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    Most Popular Songs (more)

    1Kill Kill Kill Kill lyrics
    The International Narcotics Traffic lyrics
    3Can The Haves Use Their Brains lyrics
    4The Drinking Song Of The Merchant Bankers lyrics
    The Home Secretary Briefs The Forces Of Law And Order lyrics
    6The Enemy Is At Home (For The Fat Lady) lyrics
    7I'm On The Side Of Mankind As Much As The Next Man lyrics
    Boy Meets Girl So What lyrics
    Use A Band I'd Rather Die lyrics
    10With One Eye On Getting Their Pay lyrics

    Most Popular Albums (more)

    1Banking, Violence And The Inner Life Today [1990]
    I Am A Wallet [1987]
    3That's All Very Well But... [1996]
    4The Enraged Will Inherit The Earth [1989]


    McCarthy was a band from the late 80's / early 90's originating in Barking, Essex, England and consisting of Gary Baker on drums, Malcolm Eden on guitar and vocals, Tim Gane on lead guitar, John Williamson on bass, and, toward the very end of the group's career, Laetitia Sadier on backup vocals. Tim later married Laetitia and the two went on to form Stereolab. Malcolm also served as lyricist, and it was the combination of his politically charged lyrics and Tim's poppy guitar work that ultimately determined McCarthy's sound.

    Named for the infamous US Senator Joseph McCarthy, who led the Communist witch hunt here in the 1950's, McCarthy were ironic to say the least. Due to their chosen name and politically charged lyrics, as often satirically far right as they were sincerely far left, as well as their rumored association with the Revolutionary Communist Party in England, most critics were quick to label McCarthy as "Marxist" or "anarchist" rock and roll. The band, for their part, didn't take themselves quite as seriously. from left to right: Gary, Malcolm, Tim, and JohnMalcolm's lyrics are filled to bursting with irony, humor, and contradiction. Moreover, one would be hard pressed to find one of McCarthy's songs where the speaker is truly representative of any of the band member's own political views.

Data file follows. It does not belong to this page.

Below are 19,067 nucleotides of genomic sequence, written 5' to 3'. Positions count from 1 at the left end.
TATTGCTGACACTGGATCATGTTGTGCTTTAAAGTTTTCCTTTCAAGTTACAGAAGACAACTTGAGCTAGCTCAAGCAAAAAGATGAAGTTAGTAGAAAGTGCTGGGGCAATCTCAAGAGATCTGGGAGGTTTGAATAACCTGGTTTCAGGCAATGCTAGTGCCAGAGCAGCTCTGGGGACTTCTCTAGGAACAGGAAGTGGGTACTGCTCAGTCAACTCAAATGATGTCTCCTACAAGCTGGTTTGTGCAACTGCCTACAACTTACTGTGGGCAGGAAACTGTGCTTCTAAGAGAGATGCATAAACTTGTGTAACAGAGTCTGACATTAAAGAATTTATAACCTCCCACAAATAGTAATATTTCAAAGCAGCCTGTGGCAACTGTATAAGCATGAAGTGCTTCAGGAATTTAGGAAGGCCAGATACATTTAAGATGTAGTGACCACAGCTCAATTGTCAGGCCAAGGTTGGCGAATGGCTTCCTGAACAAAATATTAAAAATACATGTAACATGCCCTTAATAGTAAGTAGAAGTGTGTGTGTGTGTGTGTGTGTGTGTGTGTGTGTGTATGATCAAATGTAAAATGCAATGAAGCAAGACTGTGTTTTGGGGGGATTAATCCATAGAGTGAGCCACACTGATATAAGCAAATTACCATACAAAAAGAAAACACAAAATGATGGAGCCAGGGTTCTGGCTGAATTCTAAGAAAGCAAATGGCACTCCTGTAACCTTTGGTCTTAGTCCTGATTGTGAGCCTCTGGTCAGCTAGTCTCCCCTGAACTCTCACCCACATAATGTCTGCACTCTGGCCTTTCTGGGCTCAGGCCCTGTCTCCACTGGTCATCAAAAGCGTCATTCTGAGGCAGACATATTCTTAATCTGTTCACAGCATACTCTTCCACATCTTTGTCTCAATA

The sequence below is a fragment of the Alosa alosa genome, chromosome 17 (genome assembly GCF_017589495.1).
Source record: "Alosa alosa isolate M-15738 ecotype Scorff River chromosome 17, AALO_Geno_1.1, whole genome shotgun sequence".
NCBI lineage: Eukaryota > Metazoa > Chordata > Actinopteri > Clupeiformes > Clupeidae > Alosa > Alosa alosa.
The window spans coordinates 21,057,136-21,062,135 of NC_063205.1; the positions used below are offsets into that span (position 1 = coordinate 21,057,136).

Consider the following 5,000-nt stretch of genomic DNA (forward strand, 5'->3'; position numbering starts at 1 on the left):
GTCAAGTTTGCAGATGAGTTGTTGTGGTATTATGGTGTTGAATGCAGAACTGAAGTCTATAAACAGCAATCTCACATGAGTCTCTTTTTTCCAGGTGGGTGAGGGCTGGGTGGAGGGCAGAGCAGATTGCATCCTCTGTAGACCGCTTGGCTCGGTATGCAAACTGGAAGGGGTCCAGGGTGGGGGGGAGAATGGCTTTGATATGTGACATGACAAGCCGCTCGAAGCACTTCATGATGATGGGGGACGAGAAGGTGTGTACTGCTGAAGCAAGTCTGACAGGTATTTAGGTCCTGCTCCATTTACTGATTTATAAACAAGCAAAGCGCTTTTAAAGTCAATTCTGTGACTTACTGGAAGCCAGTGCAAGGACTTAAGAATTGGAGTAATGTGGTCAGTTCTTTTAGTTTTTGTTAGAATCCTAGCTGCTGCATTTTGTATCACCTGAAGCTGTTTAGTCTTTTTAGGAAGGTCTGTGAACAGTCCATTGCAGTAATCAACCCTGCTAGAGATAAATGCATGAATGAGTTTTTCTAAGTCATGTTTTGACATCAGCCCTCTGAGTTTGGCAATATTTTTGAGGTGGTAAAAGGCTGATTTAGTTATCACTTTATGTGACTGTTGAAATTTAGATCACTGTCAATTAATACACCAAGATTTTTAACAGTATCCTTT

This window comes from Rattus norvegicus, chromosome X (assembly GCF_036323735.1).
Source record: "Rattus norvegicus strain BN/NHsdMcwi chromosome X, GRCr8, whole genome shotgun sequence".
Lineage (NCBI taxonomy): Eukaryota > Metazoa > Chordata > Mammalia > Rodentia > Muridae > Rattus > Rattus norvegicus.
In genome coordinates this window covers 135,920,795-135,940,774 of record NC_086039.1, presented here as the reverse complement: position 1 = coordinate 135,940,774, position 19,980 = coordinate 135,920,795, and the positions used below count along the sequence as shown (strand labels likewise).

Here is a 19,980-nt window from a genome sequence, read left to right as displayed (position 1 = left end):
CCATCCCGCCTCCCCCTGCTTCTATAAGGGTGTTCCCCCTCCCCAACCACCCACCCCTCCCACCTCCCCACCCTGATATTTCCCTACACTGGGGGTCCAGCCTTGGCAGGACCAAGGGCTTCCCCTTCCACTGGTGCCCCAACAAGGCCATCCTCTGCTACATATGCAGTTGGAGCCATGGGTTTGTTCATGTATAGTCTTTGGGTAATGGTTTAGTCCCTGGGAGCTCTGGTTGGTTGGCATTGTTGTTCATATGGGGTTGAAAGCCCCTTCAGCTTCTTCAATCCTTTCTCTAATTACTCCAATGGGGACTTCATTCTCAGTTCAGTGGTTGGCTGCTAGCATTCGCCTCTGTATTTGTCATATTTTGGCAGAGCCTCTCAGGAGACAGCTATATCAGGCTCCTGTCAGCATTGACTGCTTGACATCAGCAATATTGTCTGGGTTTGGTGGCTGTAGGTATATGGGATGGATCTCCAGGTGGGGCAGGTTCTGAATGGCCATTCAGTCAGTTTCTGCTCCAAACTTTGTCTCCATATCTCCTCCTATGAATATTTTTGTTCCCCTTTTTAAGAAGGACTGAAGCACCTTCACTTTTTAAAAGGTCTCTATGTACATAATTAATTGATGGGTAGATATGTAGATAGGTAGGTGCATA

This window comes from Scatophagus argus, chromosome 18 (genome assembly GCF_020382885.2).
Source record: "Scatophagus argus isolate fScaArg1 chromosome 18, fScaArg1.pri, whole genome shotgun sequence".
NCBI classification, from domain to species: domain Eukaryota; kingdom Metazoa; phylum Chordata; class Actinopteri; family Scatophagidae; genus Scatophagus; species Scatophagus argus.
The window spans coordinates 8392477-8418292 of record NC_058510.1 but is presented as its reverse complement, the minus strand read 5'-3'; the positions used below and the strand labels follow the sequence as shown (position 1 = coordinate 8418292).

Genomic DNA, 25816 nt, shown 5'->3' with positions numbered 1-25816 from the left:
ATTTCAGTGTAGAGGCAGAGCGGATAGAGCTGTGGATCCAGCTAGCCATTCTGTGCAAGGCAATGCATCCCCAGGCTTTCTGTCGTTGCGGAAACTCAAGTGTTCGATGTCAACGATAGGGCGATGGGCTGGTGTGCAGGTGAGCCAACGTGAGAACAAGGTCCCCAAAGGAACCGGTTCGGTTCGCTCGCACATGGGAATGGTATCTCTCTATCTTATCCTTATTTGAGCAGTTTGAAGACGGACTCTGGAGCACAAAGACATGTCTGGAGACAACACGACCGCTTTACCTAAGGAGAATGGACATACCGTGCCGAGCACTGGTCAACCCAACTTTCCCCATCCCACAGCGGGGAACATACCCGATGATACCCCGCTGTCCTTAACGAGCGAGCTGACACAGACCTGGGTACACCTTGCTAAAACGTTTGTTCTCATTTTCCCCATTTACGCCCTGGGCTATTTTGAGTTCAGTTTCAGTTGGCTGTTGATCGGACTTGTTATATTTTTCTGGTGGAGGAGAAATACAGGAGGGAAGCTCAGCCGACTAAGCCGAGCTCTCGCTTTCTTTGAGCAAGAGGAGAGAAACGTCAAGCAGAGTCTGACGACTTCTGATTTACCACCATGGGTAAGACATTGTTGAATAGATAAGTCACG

More than politics, McCarthy seemed focused on espousing views of common sense--or at least, their own view of what common sense ought to be. Throughout their three LP's and various singles, one can hear the phrase "use your brain" repeated over and over. This sort of forthrightness eclipsed any political ideology: in "Antinature," for example, Malcolm takes a direct departure from the conventional left- wing thinking and declares his support for nuclear power, taking a then popular Greenpeace slogan, "Nuclear power? No thanks!" and twisting it around to his own end. Indeed, no one, right or left, was safe from the biting wit of McCarthy. In "New Left Review #2," for example, Malcolm mocks an ignorant and complacent union boss, leaning back in his comfortable chair after losing a labor dispute, and pondering, "Did we speak to strong? / We'll speak much softer next time." On "Use A Bank I'd Rather Die," the band appears to lash out at the very label that had been assigned to them by the music press, ridiculing those so far to the left that they will make no ideological compromise no matter how practical or necessary it may be: the enemy's of the left use guns, money, and thought; therefore, we will not use violence, banks, or our brains.